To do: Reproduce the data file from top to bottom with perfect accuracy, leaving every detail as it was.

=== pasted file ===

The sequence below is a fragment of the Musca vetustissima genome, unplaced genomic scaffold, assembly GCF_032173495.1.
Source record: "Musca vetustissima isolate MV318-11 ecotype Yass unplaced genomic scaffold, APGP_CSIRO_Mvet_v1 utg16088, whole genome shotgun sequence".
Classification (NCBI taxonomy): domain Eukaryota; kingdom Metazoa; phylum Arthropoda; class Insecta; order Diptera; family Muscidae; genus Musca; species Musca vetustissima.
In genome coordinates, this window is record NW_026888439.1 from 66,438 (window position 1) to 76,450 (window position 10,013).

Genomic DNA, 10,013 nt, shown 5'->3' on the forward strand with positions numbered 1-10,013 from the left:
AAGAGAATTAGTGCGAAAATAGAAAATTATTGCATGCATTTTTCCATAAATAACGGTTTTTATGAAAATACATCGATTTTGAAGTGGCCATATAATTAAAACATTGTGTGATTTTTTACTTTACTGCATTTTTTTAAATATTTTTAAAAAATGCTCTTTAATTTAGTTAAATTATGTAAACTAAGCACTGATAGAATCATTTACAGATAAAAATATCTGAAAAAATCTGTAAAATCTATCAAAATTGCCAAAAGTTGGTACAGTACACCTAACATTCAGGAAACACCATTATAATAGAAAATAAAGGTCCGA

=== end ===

The sequence below is a fragment of the Musca vetustissima genome, unplaced genomic scaffold, assembly GCF_032173495.1.
Source record: "Musca vetustissima isolate MV318-11 ecotype Yass unplaced genomic scaffold, APGP_CSIRO_Mvet_v1 utg16088, whole genome shotgun sequence".
Classification (NCBI taxonomy): domain Eukaryota; kingdom Metazoa; phylum Arthropoda; class Insecta; order Diptera; family Muscidae; genus Musca; species Musca vetustissima.
In genome coordinates, this window is record NW_026888439.1 from 66,438 (window position 1) to 76,450 (window position 10,013).

Genomic DNA, 10,013 nt, shown 5'->3' on the forward strand with positions numbered 1-10,013 from the left:
AAGAGAATTAGTGCGAAAATAGAAAATTATTGCATGCATTTTTCCATAAATAACGGTTTTTATGAAAATACATCGATTTTGAAGTGGCCATATAATTAAAACATTGTGTGATTTTTTACTTTACTGCATTTTTTTAAATATTTTTAAAAAATGCTCTTTAATTTAGTTAAATTATGTAAACTAAGCACTGATAGAATCATTTACAGATAAAAATATCTGAAAAAATCTGTAAAATCTATCAAAATTGCCAAAAGTTGGTACAGTACACCTAACATTCAGGAAACACCATTATAATAGAAAATAAAGGTCCGA